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Paulina Potemski, Nada Matta, & Patrick Laclémence. (2020). Modelling Women's Living Conditions' in Violence using KM techniques. In Amanda Hughes, Fiona McNeill, & Christopher W. Zobel (Eds.), ISCRAM 2020 Conference Proceedings – 17th International Conference on Information Systems for Crisis Response and Management (pp. 27–34). Blacksburg, VA (USA): Virginia Tech.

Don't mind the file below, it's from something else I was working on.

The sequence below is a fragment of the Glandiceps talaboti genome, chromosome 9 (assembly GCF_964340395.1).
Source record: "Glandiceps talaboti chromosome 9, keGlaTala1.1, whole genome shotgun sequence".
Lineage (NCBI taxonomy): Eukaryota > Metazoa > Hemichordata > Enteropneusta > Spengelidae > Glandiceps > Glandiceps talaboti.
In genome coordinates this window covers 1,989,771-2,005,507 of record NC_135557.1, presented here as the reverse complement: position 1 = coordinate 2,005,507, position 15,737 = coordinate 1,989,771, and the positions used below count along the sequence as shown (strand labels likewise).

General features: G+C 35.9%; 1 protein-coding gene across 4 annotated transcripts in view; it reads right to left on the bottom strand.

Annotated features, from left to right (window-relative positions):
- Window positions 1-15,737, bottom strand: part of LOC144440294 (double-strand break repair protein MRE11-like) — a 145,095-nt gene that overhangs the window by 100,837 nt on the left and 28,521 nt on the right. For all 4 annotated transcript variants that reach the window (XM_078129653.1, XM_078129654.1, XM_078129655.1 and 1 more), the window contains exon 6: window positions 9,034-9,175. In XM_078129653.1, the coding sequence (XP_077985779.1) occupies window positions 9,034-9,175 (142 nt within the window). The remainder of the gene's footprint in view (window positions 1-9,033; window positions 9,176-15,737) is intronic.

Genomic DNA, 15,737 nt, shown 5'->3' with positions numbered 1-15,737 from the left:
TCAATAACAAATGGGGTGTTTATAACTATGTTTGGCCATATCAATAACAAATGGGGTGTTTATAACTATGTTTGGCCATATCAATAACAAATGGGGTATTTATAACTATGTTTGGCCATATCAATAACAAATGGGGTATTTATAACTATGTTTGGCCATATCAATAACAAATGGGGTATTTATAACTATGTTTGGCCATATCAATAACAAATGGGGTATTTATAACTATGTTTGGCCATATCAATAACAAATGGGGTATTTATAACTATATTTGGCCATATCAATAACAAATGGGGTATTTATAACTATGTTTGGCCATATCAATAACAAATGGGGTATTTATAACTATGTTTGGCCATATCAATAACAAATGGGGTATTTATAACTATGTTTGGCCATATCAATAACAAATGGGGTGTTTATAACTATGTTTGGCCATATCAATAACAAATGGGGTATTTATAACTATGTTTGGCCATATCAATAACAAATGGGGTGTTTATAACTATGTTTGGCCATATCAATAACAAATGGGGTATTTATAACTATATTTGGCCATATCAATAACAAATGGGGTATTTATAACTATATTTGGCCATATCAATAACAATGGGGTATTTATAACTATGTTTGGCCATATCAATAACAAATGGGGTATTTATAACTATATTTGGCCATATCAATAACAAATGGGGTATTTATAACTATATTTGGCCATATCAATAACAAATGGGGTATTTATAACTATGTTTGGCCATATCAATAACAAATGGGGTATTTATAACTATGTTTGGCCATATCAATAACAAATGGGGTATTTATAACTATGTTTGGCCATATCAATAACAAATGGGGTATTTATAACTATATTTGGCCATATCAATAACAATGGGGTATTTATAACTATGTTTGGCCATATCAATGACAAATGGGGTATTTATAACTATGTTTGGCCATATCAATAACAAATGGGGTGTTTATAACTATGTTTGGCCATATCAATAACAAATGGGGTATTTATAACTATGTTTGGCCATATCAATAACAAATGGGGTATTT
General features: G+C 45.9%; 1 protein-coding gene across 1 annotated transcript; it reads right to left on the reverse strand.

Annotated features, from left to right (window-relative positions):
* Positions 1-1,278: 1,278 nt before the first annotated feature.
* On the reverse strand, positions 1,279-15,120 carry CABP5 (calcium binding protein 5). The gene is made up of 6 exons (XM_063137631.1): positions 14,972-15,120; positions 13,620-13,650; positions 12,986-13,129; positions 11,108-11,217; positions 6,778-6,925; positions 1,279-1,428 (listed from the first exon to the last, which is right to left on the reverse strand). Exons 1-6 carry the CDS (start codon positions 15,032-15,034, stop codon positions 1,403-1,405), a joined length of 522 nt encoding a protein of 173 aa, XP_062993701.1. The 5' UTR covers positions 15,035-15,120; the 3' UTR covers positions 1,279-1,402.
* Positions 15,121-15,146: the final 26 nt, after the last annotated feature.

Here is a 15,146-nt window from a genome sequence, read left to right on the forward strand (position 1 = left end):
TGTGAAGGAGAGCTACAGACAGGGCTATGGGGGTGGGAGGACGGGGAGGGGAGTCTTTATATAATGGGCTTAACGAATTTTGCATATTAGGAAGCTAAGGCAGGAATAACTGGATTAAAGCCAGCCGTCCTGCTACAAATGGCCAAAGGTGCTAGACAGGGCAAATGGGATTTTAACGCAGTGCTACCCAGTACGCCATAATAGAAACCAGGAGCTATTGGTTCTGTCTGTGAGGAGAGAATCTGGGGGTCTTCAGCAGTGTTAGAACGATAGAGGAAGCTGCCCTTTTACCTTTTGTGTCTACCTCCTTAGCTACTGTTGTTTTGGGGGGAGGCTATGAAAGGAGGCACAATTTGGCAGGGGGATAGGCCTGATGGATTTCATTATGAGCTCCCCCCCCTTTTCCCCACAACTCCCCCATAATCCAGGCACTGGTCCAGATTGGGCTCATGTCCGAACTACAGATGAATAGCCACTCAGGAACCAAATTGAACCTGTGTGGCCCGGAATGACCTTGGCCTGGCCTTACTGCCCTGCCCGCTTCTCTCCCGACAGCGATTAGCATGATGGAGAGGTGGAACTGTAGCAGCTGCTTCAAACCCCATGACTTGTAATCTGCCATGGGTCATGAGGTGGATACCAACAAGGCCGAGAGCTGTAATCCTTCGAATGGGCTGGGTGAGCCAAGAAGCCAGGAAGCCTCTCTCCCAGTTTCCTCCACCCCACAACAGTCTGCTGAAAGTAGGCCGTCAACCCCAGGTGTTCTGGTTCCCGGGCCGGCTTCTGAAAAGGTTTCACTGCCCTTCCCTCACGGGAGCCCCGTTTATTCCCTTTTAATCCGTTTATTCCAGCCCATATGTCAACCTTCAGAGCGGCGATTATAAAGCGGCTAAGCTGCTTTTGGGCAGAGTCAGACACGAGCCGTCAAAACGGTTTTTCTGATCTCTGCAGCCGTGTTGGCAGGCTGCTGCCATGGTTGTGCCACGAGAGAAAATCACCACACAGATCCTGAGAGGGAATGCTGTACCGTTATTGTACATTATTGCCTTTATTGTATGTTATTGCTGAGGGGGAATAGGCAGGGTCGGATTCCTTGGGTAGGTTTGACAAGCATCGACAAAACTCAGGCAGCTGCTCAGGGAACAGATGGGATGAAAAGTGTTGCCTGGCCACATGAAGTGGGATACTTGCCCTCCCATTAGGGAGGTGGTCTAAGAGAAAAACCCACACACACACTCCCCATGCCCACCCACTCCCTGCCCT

Abstract: According to the United Nations Secretary General, gender equality has advanced in recent decades we are leaving in unprecedented global efforts to advance on women' empowerment. For example, girls' access to education has improved, the rate of child marriage declined and progress was made in the area of sexual and reproductive health and reproductive rights, including fewer maternal deaths. Nevertheless, gender equality remains a persistent challenge for countries worldwide and the lack of such equality is a major obstacle to sustainable development (Golombok et al, 1994, UNSG report, 2017). There are various inequity factors women confront. Women are the population that suffers most from different forms of discrimination. All of them root women's inferiority, women's dependence and as a matter of consequence, create a vicious circle of a domination system. Domination systems of men over women are all the more pernicious and harsher when combined with extreme poverty, remote living areas and conflicts. We discuss in this paper the fact that women are the population which underlive most difficult living conditions especially when violence and tradition are combined. Modelling life conditions put on the main factors of this violence and its consequences.